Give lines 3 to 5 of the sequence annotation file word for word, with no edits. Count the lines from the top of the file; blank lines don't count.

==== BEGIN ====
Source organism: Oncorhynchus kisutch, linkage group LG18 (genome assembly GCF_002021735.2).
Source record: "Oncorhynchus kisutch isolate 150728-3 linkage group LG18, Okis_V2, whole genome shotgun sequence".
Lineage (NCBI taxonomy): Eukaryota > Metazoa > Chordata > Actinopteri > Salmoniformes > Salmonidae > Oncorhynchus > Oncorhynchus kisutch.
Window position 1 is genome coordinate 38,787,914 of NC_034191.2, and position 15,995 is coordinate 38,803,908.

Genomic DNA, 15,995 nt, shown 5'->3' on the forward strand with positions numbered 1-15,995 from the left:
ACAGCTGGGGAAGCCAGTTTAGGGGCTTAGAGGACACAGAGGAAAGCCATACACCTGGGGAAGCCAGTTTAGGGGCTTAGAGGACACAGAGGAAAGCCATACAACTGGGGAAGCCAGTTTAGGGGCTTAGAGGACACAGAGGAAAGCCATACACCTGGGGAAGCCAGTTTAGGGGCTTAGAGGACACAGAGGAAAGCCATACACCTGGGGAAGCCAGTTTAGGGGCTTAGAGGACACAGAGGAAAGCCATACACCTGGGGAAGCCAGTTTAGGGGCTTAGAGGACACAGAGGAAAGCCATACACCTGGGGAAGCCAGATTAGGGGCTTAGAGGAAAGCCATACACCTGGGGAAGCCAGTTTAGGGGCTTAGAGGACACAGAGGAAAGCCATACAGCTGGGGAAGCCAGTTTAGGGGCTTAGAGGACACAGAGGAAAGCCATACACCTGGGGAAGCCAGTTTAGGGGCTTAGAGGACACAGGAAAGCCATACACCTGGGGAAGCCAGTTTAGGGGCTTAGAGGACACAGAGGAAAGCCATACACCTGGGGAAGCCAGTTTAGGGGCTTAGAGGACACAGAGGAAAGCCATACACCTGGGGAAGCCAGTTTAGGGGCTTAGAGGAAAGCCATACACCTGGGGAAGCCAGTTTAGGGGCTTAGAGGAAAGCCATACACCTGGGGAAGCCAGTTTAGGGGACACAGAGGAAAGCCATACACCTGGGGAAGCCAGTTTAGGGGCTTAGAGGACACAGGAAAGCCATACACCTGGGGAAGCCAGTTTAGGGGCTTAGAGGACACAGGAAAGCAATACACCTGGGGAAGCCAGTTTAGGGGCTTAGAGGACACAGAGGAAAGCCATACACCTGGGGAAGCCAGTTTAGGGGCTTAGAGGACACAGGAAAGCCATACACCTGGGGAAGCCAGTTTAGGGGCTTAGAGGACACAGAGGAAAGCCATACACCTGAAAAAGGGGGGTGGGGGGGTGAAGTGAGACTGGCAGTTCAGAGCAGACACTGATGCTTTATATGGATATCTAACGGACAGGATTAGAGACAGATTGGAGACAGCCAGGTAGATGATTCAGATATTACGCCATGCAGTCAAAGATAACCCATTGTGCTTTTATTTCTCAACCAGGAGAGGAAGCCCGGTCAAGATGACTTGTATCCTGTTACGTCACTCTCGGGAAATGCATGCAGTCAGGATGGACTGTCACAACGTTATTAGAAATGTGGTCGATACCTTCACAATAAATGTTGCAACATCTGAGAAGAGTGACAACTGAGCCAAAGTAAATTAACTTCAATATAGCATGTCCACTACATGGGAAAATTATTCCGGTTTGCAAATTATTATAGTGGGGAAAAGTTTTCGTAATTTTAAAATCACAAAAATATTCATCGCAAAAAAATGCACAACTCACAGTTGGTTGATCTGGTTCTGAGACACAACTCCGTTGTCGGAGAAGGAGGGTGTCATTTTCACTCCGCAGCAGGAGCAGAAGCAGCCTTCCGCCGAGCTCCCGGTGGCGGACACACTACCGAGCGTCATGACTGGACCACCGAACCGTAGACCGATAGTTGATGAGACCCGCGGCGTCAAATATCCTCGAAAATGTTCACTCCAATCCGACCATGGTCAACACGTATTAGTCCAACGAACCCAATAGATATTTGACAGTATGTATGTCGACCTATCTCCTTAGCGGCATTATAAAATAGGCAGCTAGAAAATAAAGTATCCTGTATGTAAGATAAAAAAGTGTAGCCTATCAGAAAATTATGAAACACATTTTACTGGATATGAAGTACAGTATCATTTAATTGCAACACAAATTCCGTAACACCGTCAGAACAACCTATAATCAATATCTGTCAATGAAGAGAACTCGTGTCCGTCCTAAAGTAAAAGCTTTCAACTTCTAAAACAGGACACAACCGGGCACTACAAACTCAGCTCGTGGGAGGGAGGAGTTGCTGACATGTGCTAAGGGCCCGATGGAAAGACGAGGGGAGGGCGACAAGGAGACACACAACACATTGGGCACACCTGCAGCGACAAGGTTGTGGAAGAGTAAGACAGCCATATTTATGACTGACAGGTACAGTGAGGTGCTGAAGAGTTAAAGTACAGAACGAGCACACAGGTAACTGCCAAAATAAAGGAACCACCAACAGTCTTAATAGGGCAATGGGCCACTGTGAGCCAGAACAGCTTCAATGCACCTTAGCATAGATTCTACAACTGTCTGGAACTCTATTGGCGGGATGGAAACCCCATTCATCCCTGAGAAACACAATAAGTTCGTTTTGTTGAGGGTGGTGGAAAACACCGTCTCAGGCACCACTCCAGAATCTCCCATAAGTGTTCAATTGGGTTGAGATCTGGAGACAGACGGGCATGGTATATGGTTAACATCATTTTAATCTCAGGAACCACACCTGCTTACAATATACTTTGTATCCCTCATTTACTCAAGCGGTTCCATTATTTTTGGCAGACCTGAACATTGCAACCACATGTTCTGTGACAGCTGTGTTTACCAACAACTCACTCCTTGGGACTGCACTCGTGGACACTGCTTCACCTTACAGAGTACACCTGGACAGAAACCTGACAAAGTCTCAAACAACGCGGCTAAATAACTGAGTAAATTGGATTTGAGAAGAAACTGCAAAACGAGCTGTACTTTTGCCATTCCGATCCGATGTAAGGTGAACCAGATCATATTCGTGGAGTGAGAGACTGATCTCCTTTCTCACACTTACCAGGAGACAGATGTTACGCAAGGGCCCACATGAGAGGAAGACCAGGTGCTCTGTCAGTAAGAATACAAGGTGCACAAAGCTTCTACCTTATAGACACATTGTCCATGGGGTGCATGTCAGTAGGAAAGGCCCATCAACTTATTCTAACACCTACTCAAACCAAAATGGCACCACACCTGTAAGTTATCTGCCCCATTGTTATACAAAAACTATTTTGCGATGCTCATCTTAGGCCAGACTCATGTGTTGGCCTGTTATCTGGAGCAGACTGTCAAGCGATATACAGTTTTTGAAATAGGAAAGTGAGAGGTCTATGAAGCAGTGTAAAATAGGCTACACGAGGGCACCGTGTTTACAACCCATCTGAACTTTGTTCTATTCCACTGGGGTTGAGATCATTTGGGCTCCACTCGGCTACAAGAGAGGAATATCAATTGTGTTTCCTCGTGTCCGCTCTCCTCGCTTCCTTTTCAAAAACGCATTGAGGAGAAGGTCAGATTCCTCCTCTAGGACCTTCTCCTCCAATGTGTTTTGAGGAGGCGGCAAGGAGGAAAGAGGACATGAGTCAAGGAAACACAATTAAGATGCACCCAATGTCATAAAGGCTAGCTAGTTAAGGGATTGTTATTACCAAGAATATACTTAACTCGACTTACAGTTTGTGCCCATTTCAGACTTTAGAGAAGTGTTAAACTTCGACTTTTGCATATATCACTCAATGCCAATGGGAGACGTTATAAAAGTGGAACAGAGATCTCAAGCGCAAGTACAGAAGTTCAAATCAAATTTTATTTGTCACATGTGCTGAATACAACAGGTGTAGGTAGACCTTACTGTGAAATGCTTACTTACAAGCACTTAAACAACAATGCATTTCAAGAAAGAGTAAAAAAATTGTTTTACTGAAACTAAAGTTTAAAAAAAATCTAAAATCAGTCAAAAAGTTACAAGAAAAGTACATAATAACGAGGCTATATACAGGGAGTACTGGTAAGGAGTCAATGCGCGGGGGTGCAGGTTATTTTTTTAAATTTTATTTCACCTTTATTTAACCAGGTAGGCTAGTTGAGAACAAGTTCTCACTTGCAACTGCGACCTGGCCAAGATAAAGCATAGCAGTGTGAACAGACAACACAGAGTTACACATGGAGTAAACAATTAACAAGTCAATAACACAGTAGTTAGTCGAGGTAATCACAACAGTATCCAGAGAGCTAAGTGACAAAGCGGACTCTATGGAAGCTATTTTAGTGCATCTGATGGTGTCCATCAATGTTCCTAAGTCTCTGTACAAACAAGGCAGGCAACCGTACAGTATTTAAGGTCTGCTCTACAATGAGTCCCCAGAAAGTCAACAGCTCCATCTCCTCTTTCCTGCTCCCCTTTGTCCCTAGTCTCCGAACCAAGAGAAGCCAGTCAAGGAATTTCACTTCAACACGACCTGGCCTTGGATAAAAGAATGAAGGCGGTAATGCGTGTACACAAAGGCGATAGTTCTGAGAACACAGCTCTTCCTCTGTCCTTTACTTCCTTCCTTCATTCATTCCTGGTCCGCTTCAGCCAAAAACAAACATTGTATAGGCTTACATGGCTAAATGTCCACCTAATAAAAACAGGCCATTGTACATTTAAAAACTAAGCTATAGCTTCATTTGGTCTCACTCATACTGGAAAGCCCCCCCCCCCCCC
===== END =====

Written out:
Lineage (NCBI taxonomy): Eukaryota > Metazoa > Chordata > Actinopteri > Salmoniformes > Salmonidae > Oncorhynchus > Oncorhynchus kisutch.
Window position 1 is genome coordinate 38,787,914 of NC_034191.2, and position 15,995 is coordinate 38,803,908.

Genomic DNA, 15,995 nt, shown 5'->3' on the forward strand with positions numbered 1-15,995 from the left: